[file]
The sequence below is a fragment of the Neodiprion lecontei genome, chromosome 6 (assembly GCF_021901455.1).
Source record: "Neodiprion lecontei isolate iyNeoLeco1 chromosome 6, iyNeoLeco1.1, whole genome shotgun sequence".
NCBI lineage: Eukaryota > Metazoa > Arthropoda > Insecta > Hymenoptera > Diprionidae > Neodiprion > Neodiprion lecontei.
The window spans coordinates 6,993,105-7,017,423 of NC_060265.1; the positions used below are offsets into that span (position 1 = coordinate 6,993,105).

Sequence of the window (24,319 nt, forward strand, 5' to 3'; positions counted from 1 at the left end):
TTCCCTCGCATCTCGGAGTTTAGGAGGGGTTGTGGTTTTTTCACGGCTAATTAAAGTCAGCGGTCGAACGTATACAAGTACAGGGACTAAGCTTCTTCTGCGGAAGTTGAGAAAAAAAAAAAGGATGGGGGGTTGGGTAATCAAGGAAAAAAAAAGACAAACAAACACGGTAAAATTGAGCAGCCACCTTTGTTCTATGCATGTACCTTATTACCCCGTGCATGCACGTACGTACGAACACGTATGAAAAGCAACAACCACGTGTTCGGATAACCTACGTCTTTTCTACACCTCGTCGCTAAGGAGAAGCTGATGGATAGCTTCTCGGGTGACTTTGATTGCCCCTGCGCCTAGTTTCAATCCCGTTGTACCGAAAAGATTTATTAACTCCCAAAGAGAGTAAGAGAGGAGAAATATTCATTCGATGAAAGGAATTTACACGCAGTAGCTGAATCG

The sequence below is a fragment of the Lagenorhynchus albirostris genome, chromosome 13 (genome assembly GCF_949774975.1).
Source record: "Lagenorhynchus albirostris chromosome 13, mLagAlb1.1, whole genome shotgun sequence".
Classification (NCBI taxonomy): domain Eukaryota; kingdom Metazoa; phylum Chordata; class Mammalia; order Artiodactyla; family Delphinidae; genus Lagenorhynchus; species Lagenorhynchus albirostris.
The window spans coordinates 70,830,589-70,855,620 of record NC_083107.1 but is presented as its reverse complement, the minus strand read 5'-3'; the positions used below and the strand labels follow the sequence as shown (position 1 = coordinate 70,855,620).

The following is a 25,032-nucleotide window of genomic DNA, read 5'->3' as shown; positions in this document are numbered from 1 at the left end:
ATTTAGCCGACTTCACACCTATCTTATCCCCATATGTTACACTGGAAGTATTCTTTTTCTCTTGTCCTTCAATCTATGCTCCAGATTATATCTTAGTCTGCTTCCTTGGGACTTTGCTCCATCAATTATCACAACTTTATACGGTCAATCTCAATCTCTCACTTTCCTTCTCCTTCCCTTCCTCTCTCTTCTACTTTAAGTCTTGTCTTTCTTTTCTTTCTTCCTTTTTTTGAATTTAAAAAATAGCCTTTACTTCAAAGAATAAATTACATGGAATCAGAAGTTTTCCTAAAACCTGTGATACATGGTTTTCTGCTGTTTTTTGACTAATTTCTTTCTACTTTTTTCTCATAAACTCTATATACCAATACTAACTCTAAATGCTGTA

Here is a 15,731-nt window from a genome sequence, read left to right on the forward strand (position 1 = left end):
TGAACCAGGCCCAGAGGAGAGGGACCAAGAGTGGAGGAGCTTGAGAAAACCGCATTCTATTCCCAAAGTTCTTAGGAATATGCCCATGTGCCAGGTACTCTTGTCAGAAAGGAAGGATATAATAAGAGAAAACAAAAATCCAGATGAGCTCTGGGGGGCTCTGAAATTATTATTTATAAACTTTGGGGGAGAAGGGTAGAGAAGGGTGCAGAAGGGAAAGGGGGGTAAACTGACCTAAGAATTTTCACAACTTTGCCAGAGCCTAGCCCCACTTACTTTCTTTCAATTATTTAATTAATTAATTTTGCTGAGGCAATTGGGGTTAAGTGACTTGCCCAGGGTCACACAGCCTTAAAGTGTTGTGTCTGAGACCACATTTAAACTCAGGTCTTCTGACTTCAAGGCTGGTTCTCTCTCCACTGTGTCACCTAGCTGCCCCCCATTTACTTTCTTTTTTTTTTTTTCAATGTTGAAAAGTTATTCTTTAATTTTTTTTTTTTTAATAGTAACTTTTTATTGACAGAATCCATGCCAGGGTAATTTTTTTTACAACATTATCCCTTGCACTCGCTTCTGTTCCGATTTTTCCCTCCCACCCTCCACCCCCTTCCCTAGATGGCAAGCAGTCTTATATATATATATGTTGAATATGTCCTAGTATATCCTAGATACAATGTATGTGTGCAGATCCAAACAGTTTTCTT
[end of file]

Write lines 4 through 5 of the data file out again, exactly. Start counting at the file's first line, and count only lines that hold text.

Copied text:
The window spans coordinates 6,993,105-7,017,423 of NC_060265.1; the positions used below are offsets into that span (position 1 = coordinate 6,993,105).

Sequence of the window (24,319 nt, forward strand, 5' to 3'; positions counted from 1 at the left end):